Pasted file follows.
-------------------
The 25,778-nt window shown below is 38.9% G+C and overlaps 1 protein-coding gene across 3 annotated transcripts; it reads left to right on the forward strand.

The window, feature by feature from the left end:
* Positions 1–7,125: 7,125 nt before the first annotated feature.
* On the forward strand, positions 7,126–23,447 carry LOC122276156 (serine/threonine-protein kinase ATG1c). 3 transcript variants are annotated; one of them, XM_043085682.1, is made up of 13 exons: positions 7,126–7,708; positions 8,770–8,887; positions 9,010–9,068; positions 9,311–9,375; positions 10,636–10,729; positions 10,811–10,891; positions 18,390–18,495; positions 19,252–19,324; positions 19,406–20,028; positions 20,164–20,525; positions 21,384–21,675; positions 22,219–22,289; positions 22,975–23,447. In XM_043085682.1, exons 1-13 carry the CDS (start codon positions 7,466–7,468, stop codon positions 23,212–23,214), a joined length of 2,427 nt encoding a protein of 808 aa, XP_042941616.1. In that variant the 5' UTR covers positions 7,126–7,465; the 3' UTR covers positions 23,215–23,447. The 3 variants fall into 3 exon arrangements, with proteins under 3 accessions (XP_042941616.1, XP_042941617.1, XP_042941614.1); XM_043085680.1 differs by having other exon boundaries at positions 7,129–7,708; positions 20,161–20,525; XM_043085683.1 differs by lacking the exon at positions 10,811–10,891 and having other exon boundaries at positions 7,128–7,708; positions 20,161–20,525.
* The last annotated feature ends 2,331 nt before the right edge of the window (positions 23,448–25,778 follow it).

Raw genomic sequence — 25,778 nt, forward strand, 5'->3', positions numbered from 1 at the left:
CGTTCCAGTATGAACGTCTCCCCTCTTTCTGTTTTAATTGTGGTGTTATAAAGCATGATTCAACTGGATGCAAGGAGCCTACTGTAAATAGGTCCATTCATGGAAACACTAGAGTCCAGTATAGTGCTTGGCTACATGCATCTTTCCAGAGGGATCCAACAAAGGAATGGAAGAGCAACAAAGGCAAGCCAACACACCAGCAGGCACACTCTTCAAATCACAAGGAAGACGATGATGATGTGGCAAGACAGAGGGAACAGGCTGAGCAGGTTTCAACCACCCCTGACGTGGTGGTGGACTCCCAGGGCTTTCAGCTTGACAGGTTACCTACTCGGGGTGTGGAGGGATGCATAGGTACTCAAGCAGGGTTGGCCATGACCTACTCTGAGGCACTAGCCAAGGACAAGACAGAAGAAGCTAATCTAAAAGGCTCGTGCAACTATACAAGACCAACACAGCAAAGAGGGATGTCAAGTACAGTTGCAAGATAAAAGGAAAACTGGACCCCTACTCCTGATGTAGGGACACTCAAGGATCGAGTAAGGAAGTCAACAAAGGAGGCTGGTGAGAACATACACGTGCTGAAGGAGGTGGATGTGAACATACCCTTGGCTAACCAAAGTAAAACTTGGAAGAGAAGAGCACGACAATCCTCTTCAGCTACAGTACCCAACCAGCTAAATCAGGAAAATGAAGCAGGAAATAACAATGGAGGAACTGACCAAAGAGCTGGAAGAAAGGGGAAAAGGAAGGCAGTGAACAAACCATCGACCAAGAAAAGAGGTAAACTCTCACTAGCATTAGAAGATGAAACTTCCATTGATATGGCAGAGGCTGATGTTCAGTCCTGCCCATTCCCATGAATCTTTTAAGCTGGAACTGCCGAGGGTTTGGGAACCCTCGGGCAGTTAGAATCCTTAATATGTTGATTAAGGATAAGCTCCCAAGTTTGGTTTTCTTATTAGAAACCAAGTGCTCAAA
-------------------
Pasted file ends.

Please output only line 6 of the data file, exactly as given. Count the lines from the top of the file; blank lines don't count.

Raw genomic sequence — 25,778 nt, forward strand, 5'->3', positions numbered from 1 at the left: